What You Need to Know About Mortgage Credit Certificates

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A mortgage credit certificate (MCC) is a certificate issued by either a local or state government that allows tax-paying homeowners to claim a portion of their mortgage interest paid that year as a tax credit. This can make home purchases more accessible to first-time or low-income homeowners by reducing the amount they have to pay in taxes.
Administered by Housing Finance Agencies, the mortgage credit certificate program provides a dollar-for-dollar reduction in your tax bill by at most $2,000. Your actual tax credit amount depends on where you live and how much mortgage interest you paid in a year, with the MCC percentage figured at 10% to 50%.
As with anything tax-related, mortgage credit certificates can be confusing at times, and you may have questions regarding how they work, whether you’re eligible for one, and how to get one. Fortunately, licensed home and auto insurance super app Jerry has compiled everything you need to know about mortgage credit certificates.
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What is a mortgage credit certificate?

At their core, mortgage credit certificates—or MCCs—are documents which allow homeowning taxpayers to convert a portion of the mortgage interest paid during a year into a dollar-for-dollar, non-refundable tax credit of up to $2,000
MCCs are issued primarily through the originating mortgage lender but are also available through loan brokers.

How do they work?

MCCs operate by reducing the overall amount of tax liability a homebuyer has to pay, allowing you to pay less per year than you would otherwise have to. This can help low-to-moderate income homebuyers afford a home loan.

Advantages and disadvantages of mortgage credit certificates

As with any financial program, mortgage credit certificates have their pros and cons. Before you decide to request one, make sure you are familiar with all that they offer—including their potential drawbacks.

Advantages

At first glance, mortgage credit certificates seem incredibly advantageous, and for many people they are. They:
  • Are compatible with multiple loan types: in most cases, MCCs can be used either with conventional loans or with government-backed loans.
  • Can make it easier to afford a house: for those with low-to-moderate incomes, MCCs can make homeownership more accessible by reducing the overall cost of mortgage interest.
  • Have the potential to offer high tax savings: as a tax credit, MCCs provide dollar-for-dollar tax liability deductions.

Disadvantages

In reality, the benefits of mortgage credit certificates are often balanced out by their disadvantages, some of which include:
  • An upfront fee: the cost of a MCC depends on your state and lender, with some costing over $750.
  • Losing your credit if you refinance: if you decide to refinance your house, you may lose the credit provided by your MCC if it doesn’t meet certain conditions.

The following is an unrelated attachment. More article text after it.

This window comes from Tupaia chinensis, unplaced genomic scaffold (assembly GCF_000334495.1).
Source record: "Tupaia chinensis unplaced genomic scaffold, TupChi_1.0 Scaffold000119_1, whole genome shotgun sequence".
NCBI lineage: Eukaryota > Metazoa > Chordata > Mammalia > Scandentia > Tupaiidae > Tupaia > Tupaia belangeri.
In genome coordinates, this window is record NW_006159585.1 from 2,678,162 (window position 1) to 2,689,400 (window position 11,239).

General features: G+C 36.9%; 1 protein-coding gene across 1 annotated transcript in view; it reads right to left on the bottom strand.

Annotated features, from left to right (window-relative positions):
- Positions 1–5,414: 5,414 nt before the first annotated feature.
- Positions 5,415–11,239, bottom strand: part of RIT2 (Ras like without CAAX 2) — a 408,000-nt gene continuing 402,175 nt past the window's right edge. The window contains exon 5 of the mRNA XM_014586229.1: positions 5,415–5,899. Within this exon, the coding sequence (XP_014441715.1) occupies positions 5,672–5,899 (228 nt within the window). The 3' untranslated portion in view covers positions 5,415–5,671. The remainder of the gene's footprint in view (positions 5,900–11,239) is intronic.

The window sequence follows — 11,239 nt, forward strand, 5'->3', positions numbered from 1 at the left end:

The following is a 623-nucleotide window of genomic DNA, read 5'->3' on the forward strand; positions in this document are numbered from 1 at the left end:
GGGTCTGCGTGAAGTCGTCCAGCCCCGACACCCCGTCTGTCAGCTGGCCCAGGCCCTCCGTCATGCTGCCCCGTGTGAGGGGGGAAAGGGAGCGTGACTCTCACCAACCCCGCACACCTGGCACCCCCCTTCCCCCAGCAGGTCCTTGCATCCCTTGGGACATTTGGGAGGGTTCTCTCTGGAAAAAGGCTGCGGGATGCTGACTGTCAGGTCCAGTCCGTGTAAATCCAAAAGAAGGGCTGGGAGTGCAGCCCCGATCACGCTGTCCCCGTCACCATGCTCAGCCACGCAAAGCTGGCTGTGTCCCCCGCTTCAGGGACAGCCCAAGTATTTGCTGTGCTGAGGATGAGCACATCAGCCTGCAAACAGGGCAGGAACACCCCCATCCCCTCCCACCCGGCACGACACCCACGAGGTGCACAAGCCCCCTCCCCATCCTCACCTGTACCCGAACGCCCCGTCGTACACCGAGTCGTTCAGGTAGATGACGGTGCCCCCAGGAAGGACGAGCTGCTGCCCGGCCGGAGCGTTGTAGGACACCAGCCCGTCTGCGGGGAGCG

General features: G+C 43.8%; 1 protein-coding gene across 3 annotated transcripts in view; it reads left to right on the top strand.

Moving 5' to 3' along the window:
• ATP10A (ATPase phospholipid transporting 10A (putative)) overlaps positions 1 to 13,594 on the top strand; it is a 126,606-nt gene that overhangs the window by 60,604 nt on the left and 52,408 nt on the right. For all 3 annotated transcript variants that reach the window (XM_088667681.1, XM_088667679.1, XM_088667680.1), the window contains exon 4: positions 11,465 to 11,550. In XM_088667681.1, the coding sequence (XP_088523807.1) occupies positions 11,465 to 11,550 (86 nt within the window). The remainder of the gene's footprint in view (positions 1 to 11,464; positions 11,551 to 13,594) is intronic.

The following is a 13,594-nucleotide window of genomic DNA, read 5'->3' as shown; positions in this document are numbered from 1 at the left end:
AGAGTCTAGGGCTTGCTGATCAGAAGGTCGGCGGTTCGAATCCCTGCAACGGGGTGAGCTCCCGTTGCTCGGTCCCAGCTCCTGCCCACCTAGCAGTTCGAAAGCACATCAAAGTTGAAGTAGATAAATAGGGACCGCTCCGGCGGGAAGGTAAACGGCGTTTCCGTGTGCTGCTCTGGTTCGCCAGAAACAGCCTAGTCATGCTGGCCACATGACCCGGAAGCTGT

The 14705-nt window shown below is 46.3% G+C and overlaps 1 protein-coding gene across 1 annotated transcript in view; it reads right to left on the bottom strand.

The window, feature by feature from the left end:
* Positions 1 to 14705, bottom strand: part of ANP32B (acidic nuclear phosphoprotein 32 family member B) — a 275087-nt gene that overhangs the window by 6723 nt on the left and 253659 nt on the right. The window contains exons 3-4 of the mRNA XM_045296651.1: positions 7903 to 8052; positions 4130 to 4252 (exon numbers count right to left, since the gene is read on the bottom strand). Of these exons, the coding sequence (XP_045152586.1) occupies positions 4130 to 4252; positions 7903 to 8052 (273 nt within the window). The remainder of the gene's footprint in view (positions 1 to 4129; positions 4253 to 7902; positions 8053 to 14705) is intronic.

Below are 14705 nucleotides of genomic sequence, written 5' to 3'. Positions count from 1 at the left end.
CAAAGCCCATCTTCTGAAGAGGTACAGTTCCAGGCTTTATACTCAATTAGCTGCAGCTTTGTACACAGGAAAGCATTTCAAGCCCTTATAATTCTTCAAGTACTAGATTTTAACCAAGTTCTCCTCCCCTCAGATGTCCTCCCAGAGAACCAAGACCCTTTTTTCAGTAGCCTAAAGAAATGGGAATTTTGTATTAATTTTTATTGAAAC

• The possibility of having to pay back your tax savings: known as “recapturing,” you may have to repay some of your credit if you sell your home within nine years of the MCC.

How to get a mortgage credit certificate

Mortgage credit certificates are available upon request through your lender and must be approved and issued before closing on your home. It is recommended that you request one early on in the process so that the lender has time to get it approved, after which it will be valid for 90 days.
To qualify for a MCC, you need to meet these requirements:
  • Have first-time homebuyer status. Different states have different definitions of what constitutes first-time homebuyer status, and you may qualify even if you’ve owned a home before.
  • Do not exceed the purchase price limit. Purchase price limits are determined at the state and county level, so always check with your lender to find out what they are.
  • Do not exceed the household income limit. Similarly, household income limits vary by state and county, but are usually based around average income amounts.
Location also influences your eligibility for a MCC and may even allow you to obtain one without having first-time homebuyers status. 

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FAQs

A mortgage credit certificate is issued by a mortgage lender operating under the guidance of a local or state Housing Finance Agency. It allows homeowners to claim a tax credit on a portion of the mortgage interest they paid that tax year, which may help low-income homeowners purchase a home for the first time.
To qualify for a mortgage credit certificate, you will have to meet the requirements set by your state and/or county. These requirements include: having first-time homebuyer status, not exceeding the purchase price limit, and not exceeding the household income limit. 
Physical location may also influence your eligibility and can even allow those who do not meet the first-time homebuyer requirement to qualify.

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